You can use `int`

, and consider everything in cents. $1.20 is just 120 cents. At display, you put the decimal in where it belongs.

Interest calculations would just be either truncated or rounded up. So

```
newAmt = round( 120 cents * 1.04 ) = round( 124.8 ) = 125 cents
```

This way you don’t have messy decimals always sticking around. You could get rich by adding the unaccounted for money (due to round-downs) into your own bank account

Okay, I’ll jump in.

## My advice: it’s a game. Take it easy and use `double`

.

Here is my rationale:

`float`

does have a precision issue that appears when adding units to millions, so though it might be benign, I would avoid that type.`double`

only starts getting problems around the quintillons (a billion billions).- Since you are going to have interest rates, you will need theoretical infinite precision anyway: with 4% interest rates, $100 will become $104, then $108.16, then $112.4864, etc. This makes
`int`

and`long`

useless because you don’t know where to stop with the decimals. `BigDecimal`

will give you arbitrary precision but will become painfully slow, unless you clamp the precision at some time. What are the rounding rules? How do you choose where to stop? Is it worth having more precision bits than`double`

? I believe not.

The reason fixed point arithmetic is used in financial applications is because they are deterministic. The rounding rules are perfectly defined, sometimes by the law, and must be strictly applied, **but rounding still happens** at some point. Any argument in favour of a given type based on precision is likely bogus. All types have precision issues with the kind of computations you are going to do.

## Practical examples

I see quite a few comments claiming things about rounding or precision that I disagree with. Here are a few additional examples to illustrate what I mean.

**Storing**: if your base unit is the cent, you’ll probably want to round to the nearest cent when storing values:

```
void SetValue(double v) { m_value = round(v * 100.0) / 100.0; }
```

You will get absolutely no rounding problems when adopting this method that you wouldn’t also have with an integer type.

**Retrieving**: all computations can be done directly on the double values, with no conversions:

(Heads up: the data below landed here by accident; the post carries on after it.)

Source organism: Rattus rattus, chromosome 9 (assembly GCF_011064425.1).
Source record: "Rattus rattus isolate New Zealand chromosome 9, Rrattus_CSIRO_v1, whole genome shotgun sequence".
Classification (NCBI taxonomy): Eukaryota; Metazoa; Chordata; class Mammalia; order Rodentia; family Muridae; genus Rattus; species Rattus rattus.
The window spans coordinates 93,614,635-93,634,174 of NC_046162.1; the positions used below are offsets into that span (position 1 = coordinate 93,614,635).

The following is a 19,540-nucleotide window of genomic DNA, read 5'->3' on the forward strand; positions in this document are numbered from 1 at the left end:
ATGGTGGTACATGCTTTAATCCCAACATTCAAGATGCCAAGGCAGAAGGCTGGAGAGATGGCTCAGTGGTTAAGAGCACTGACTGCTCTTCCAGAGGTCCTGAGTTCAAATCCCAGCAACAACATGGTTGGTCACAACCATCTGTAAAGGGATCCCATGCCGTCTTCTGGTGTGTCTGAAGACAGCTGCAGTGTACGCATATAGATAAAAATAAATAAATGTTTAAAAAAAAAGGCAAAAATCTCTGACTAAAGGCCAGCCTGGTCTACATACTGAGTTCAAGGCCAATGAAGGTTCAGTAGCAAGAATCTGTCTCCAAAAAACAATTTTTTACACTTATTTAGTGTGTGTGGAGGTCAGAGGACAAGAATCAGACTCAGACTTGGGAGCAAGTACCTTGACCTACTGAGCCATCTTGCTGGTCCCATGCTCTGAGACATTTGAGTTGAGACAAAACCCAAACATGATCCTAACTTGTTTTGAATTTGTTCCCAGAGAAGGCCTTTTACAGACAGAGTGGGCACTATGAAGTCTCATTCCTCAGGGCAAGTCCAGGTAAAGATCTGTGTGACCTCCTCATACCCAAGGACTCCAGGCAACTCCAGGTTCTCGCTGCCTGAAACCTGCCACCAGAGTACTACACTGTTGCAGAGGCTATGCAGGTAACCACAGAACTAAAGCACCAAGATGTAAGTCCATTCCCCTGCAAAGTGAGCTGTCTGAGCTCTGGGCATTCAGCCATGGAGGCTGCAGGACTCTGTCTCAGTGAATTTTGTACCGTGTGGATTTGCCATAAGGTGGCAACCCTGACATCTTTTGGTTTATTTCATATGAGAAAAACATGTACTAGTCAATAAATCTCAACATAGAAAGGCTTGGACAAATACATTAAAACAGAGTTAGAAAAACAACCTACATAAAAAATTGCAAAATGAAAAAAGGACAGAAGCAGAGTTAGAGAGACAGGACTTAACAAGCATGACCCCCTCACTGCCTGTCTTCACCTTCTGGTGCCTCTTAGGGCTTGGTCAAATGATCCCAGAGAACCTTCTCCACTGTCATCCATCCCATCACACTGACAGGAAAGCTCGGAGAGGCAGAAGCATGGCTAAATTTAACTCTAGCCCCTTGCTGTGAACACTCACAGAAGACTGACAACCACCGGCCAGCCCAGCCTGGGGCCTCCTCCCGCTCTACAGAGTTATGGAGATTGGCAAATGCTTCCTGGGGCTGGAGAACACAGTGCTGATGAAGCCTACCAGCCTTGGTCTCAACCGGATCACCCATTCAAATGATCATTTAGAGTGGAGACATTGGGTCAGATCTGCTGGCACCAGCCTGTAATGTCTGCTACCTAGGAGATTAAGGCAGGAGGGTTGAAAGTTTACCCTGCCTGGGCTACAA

```
double value = data.GetValue();
value = value / 3.0 * 12.0;
[...]
data.SetValue(value);
```

Note that the above code does not work if you replace `double`

with `int64_t`

: there will be an implicit conversion to `double`

, then *truncation* to `int64_t`

, with a possible loss of information.data.GetValue()

**Comparing**: comparisons are the one thing to get right with floating-point types. I suggest using a comparison method such as this one:

```
/* Are values equal to a tenth of a cent? */
bool AreCurrencyValuesEqual(double a, double b) { return abs(a - b) < 0.001; }
```

## Rounding fairness

Suppose you have $9.99 in the account with 4% interest. How much should the player earn?With integer rounding you get $0.03; with floating-point rounding you get $0.04. I believe the latter is more fair.

Floating point types in Java (`float`

, `double`

) are not good representation for currencies because of one main reason – there is a *machine error* in rounding. Even if a simple calculation returns a whole number – like `12.0/2`

(6.0), the floating point might wrongly round it (due tho the specific representation of these types in memory) as `6.0000000000001`

or `5.999999999999998`

or similar. This is a result of the specific machine rounding that occurs in the processor and it is unique to the computer that calculated it. Usually, it is rarely an issue to operate with these values, since the error is quite negligent, but its a pain to display that to the user.

A possible solution to this would be to use a custom implementations of floating point data type, like `BigDecimal`

. It supports better calculation mechanisms which at least isolate the rounding errors not to be machine specific, but are slower in terms of performance.

If you need high productivity, you’d better stick to the simple types. In case you operate with *important financial data*, and **each cent** is important (like a Forex application, or some casino game) then I’d recommend you to use `Long`

or `long`

. `Long`

would allow you to handle large amounts and good precision. Just assume you need, lets say, 4 digits after the decimal point, all you need is to multiply the amount by 10000. Having experience in developing on-line casino games, I’ve seen `Long`

to be often used to represent the money in cents. In Forex applications, the precision is more important, so you’ll need a greater multiplier – still, whole numbers are free of machine rounding issues (of course manual rounding like in 3/2 you should handle yourself).

An acceptable option would be to use the standard floating point types – `Float`

and `Double`

, if performance is more important than accuracy to hundredths of the cent. Then, on your display logic, all you need is to use a **predefined formatting**, so that the ugliness of potential machine rounding does not get to the user.